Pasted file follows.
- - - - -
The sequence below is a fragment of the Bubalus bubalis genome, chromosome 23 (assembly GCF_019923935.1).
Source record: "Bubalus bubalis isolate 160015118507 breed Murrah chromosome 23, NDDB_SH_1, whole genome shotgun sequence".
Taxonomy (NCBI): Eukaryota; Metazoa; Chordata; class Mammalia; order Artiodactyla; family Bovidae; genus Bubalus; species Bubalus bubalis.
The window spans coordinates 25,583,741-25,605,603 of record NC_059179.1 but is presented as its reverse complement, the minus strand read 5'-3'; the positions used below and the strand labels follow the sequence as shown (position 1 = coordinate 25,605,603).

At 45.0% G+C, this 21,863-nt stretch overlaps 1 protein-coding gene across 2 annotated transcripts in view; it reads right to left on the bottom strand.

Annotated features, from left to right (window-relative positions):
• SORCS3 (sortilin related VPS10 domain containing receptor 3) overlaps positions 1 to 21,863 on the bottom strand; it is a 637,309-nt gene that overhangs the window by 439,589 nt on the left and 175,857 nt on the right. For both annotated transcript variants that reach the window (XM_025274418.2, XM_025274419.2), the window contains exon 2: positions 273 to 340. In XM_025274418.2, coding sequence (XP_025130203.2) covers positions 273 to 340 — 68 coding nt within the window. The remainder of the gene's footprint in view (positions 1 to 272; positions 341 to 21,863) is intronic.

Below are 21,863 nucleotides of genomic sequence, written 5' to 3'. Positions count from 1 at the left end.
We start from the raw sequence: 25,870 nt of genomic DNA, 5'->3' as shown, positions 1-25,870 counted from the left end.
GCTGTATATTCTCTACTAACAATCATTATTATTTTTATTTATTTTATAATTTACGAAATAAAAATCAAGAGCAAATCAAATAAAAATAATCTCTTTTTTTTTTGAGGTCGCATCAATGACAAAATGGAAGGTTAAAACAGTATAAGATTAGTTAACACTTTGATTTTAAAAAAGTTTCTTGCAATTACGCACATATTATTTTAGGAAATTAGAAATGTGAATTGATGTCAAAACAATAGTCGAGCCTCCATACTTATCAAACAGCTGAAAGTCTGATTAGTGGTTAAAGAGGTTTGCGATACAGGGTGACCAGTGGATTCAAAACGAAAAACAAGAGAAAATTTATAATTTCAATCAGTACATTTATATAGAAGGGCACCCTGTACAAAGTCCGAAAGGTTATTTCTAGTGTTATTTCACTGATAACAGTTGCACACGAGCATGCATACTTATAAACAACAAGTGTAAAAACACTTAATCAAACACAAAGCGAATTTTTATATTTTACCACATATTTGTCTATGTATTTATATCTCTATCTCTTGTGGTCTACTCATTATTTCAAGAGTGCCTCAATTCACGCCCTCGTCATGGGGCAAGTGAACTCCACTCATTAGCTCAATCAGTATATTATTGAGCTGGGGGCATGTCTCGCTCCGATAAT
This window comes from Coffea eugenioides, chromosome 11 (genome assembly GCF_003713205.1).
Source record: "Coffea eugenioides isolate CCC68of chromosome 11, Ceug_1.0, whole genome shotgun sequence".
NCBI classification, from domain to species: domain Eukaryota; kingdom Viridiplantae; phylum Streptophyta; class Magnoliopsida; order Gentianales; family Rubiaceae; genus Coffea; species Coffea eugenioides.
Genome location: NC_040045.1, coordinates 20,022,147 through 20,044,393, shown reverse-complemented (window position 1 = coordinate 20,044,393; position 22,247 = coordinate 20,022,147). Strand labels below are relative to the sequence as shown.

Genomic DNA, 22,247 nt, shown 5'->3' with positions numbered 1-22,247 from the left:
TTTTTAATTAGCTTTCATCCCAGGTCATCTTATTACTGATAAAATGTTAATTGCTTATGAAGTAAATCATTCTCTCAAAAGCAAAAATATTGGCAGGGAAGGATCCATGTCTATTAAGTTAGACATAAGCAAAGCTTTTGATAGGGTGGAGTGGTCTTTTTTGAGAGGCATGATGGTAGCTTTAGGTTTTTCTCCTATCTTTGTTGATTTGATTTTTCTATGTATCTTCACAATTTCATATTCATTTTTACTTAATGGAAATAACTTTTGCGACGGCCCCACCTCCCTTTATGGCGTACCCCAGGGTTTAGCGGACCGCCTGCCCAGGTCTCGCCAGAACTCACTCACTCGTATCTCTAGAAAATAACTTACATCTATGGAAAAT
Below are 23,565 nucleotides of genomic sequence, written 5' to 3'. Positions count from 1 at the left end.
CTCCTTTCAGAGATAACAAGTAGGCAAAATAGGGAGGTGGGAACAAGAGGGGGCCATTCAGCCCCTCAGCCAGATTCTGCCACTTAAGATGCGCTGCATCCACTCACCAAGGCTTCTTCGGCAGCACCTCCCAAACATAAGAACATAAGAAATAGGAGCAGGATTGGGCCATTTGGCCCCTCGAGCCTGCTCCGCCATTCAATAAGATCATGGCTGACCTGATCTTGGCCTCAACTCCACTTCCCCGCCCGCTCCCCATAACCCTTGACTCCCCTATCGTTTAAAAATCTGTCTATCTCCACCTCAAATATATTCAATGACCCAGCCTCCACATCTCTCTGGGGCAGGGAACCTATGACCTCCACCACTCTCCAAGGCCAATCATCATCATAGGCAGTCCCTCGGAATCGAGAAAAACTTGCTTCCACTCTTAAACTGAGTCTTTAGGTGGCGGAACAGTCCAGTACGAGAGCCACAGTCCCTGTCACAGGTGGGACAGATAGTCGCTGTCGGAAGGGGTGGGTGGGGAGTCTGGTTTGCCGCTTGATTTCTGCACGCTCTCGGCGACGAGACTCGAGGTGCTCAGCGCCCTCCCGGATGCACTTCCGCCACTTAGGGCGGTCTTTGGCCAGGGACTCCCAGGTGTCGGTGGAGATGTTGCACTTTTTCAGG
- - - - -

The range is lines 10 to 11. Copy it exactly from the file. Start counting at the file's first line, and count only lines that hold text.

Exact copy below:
GCTGTATATTCTCTACTAACAATCATTATTATTTTTATTTATTTTATAATTTACGAAATAAAAATCAAGAGCAAATCAAATAAAAATAATCTCTTTTTTTTTTGAGGTCGCATCAATGACAAAATGGAAGGTTAAAACAGTATAAGATTAGTTAACACTTTGATTTTAAAAAAGTTTCTTGCAATTACGCACATATTATTTTAGGAAATTAGAAATGTGAATTGATGTCAAAACAATAGTCGAGCCTCCATACTTATCAAACAGCTGAAAGTCTGATTAGTGGTTAAAGAGGTTTGCGATACAGGGTGACCAGTGGATTCAAAACGAAAAACAAGAGAAAATTTATAATTTCAATCAGTACATTTATATAGAAGGGCACCCTGTACAAAGTCCGAAAGGTTATTTCTAGTGTTATTTCACTGATAACAGTTGCACACGAGCATGCATACTTATAAACAACAAGTGTAAAAACACTTAATCAAACACAAAGCGAATTTTTATATTTTACCACATATTTGTCTATGTATTTATATCTCTATCTCTTGTGGTCTACTCATTATTTCAAGAGTGCCTCAATTCACGCCCTCGTCATGGGGCAAGTGAACTCCACTCATTAGCTCAATCAGTATATTATTGAGCTGGGGGCATGTCTCGCTCCGATAAT
This window comes from Coffea eugenioides, chromosome 11 (genome assembly GCF_003713205.1).